Paddle Georgia Connects Educators to Waterways, Inspiring Water Stewardship for Students and Teachers

Paddle Georgia logoAn annual week-long canoe and kayak adventure, Paddle Georgia has introduced nearly 5,000 people to more than 1,300 miles of Georgia rivers since its founding in 2005. Sponsored by the Georgia River Network, Paddle Georgia isn’t only about the paddling. The program creates life-long friendships, connects citizens to some of Georgia’s 70,150 total river miles and inspires people to protect waterways.

It has also provided environmental education training to dozens of teachers. The goal is for these educators to take their experiences on the river and the training they get back to their classrooms and communities. To encourage participation, GRN offers an Educators Scholarship Program, which affords Georgia K-12 educators the opportunity to participate in the seven-day journey and receive environmental education training during the week. Educators receiving the scholarship, which covers the trip’s registration costs, are trained to implement Project WET’s Curriculum and Activity Guide and Healthy Water, Healthy People (HWHP) as well as Georgia Adopt-A-Stream (AAS) with their students during the school year.

K-12 educators in Georgia can apply for a scholarship to participate in a seven-day kayak and canoe adventure while receiving environmental education trainingK-12 educators in Georgia can apply for a scholarship to participate in a seven-day kayak and canoe adventure while receiving environmental education training Ruth Mead is an environmental educator at Phinizy Swamp Nature Park in Augusta, GA. She first joined Paddle Georgia in 2010, helping train educators in both Project WET and AAS. She has since returned nearly every year to train educators on the trip.

“These environmental education activities help students understand the importance of a healthy and sustainable environment and act to protect and restore it,” Ruth said. “Project WET and HWHP include almost all aspects of water from the physical and chemical characteristics to water as a natural resource, water as essential for all life, water as it connects all Earth systems, water as it is managed, and more.”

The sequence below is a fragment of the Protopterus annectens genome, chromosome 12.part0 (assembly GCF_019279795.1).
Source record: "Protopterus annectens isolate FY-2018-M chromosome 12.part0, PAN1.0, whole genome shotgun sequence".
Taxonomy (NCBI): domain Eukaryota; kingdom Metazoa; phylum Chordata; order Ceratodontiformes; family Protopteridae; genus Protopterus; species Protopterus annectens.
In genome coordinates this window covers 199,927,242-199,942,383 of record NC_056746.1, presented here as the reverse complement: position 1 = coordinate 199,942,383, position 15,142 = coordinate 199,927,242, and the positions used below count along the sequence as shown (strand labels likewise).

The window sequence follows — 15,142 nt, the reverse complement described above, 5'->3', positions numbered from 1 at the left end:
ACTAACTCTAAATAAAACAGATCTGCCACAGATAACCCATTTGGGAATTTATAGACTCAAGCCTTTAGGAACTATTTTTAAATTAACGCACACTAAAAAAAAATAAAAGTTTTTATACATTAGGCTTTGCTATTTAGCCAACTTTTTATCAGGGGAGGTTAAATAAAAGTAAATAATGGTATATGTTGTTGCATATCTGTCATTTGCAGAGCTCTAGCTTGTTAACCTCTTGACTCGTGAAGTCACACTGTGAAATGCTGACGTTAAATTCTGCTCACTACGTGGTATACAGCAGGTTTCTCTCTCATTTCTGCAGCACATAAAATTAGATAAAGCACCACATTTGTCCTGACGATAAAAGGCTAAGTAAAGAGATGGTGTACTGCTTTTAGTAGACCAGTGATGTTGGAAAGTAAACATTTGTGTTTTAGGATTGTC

Ruth doesn’t just train other teachers to use Project WET and Healthy Water Healthy People. She also uses the resources in her work: “I use activities from these curriculums in many of the field trips and homeschool programs we offer at Phinizy Swamp Nature Park,” she explained. “To be able to share these activities with others and be on a weeklong paddle is just almost too good to be true.”

Ruth sees the Educators Scholarship Program as important not only for the training it provides in Project WET and other environmental education curricula but also in the networking that the teachers do—and how that extends into their communities.

Paddle Georgia gives teachers the opportunity to be immersed in a week-long experience with other educators Paddle Georgia gives teachers the opportunity to be immersed in a week-long experience with other educators “Giving teachers the opportunity to be immersed in a week-long experience with other educators is truly making a difference,” Ruth said. “I have witnessed teachers who became totally inspired from their Paddle Georgia experience, and I know it is making a difference in their classroom. They also bring the inspiration and curriculum back to other teachers in their school system, so all students benefit.”

That has been the case for 2019 scholarship recipient Tammy Shiflett, who teaches gifted enrichment at C. A. Roberts Elementary School in the northwestern Atlanta suburb of Dallas. In addition to teaching a water unit with her third through fifth grade students, Tammy sponsors a school science club. She uses Project WET lessons as well as the other environmental education tools in the classroom and on water-related field trips.